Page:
ALECOCK, JANE (DAVEY). Little York, Sumner Township, was born at Euston, Suffolk, England, November 22, 1823, a daughter of James and Charlotte (Ager) Davey. James Davey was born in Suffolk, England, and lived to be eighty-eight years old; Charlotte Ager was born at Lineville, Suffolk, and died at the age of thirty-five years. Jones and Elizabeth Davey were the parents of James Davey, and the grandparents, in the paternal line, of the subject of this sketch, and they were both natives of England, as were also Joseph and Rebecca (Baker) Ager, her grandparents in the maternal line.

Mrs. Alecock came early in life to the United States from England, where for four years she had been a maid in the household of the Duke of Grafton. She was married in New York in 1856 to Louis Beeton, a native of England, and they came the same year to Boone County, Ill., where Mr. Beeton died in 1858. Mrs. Beeton was married at Chicago July 24, 1864, to Abijah Paynter, who became a farmer in Sumner Township and who is buried at Monmouth. Her marriage to James Alecock was celebrated in England, February 5. 1872. During her second widowhood, in company with'her brother, she visited their old home in England, and there she met Mr. Alecock, who was in charge of the Light Guard Boating Club, with whom, in time, she returned to America, and he eventually purchased a farm in Sumner Township, which he operated successfully until his retirement, after which he lived on a ten acre homestead until he died very suddenly of heart failure.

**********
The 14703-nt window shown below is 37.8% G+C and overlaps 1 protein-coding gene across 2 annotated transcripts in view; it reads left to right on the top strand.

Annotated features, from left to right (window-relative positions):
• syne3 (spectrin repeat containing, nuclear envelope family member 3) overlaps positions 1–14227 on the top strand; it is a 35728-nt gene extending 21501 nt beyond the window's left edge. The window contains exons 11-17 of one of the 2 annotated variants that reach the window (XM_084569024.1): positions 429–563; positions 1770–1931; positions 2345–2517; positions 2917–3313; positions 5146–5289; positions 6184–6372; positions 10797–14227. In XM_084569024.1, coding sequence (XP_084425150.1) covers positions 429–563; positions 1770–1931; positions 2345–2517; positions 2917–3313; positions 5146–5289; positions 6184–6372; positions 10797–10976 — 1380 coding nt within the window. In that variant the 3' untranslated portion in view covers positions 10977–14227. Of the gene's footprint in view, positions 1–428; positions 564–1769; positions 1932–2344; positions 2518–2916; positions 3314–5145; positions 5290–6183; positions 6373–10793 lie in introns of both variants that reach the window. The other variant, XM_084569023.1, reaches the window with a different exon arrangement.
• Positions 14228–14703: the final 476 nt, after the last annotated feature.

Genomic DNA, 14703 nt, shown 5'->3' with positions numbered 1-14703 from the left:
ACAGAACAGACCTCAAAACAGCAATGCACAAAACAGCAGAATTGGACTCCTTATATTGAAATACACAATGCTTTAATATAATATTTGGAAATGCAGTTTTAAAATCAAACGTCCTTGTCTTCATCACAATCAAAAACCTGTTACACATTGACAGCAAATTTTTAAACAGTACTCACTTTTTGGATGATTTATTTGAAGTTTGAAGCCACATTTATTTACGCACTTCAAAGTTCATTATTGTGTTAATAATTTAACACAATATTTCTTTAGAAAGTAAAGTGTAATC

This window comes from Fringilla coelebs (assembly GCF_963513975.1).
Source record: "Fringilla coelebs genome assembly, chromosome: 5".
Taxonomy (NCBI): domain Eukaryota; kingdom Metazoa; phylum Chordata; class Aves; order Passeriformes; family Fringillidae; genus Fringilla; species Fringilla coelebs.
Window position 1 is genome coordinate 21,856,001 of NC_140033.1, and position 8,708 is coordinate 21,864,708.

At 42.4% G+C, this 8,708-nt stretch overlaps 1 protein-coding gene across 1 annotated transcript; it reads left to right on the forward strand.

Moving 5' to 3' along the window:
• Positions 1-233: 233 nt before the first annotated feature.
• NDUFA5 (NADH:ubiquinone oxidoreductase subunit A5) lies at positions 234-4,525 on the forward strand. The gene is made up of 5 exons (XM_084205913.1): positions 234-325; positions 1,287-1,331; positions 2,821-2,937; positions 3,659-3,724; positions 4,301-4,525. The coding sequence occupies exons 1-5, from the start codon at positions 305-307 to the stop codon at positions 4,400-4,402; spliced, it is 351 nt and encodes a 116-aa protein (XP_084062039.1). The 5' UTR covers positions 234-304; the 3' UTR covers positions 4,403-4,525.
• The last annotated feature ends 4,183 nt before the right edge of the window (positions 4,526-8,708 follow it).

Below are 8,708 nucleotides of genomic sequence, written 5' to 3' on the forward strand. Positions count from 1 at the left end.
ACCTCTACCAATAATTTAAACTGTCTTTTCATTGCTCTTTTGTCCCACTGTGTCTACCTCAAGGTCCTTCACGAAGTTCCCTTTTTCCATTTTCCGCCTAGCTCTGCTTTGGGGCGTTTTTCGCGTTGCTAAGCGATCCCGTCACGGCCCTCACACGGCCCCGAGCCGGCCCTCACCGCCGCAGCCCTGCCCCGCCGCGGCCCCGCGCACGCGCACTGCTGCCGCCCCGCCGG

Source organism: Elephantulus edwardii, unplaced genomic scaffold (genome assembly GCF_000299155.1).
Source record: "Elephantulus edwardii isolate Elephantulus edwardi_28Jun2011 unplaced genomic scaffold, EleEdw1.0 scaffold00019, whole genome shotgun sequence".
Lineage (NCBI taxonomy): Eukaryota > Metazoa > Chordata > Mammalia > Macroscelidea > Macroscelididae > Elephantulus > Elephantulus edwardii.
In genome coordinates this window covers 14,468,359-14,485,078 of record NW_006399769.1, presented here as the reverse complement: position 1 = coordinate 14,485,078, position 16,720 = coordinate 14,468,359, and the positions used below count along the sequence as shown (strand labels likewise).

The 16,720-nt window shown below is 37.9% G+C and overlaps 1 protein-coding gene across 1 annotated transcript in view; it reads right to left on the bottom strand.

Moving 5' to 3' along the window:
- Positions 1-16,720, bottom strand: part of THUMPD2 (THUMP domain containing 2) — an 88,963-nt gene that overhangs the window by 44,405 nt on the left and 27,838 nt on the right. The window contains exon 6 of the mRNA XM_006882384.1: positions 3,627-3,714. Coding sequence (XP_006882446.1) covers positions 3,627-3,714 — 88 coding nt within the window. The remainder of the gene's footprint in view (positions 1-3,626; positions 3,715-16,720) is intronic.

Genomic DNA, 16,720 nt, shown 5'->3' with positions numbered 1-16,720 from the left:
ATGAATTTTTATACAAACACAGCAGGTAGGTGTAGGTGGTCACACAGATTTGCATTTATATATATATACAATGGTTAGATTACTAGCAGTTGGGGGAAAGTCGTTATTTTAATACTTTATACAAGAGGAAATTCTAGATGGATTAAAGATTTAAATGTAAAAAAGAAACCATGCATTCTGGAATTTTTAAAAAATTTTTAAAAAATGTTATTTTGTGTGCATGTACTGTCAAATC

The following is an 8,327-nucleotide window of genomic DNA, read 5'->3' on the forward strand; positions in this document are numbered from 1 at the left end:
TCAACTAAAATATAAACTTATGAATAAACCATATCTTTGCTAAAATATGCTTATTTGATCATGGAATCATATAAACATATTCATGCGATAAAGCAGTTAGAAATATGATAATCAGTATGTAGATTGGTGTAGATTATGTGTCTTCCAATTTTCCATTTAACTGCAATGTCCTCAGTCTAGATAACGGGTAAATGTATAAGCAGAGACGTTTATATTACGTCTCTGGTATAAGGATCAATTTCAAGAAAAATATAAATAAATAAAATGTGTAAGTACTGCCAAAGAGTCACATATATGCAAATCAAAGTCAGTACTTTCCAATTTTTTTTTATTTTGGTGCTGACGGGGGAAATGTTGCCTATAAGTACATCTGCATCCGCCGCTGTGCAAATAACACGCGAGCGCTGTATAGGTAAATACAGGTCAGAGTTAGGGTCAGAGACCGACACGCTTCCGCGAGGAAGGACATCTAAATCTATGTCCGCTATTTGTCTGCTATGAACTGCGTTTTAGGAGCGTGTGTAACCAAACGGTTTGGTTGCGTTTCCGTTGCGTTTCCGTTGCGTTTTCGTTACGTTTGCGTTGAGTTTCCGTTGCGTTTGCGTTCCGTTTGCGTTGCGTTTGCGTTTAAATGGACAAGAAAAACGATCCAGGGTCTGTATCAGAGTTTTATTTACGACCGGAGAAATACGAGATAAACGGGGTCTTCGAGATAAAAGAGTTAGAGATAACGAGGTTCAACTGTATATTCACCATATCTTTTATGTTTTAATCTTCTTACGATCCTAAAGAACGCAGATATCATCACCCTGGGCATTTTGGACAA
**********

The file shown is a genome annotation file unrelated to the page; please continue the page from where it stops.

Mrs. Alecock has three brothers and a sister, and one of her brothers and a sister remained in England. One of her broth­ ers fought under the stars and stripes in the civil war. and received a wound in battle that crippled him for life. He is a well to do farmer in Sumner Township. Her brother George was shipwrecked while returning from a visit to England, but finally reached the United States and came to Illinois, where, for forty years, he was section boss on the line of the Chicago and Northwestern Railroad. He met his death by being run over by a train, October 3, 1901, only a short time previous to the date on which he would have been retired on a pension. Her brother, who has remained in England, has devoted himself to the cultivation of flowers, and has long officiated as clerk of his parish of the church of England



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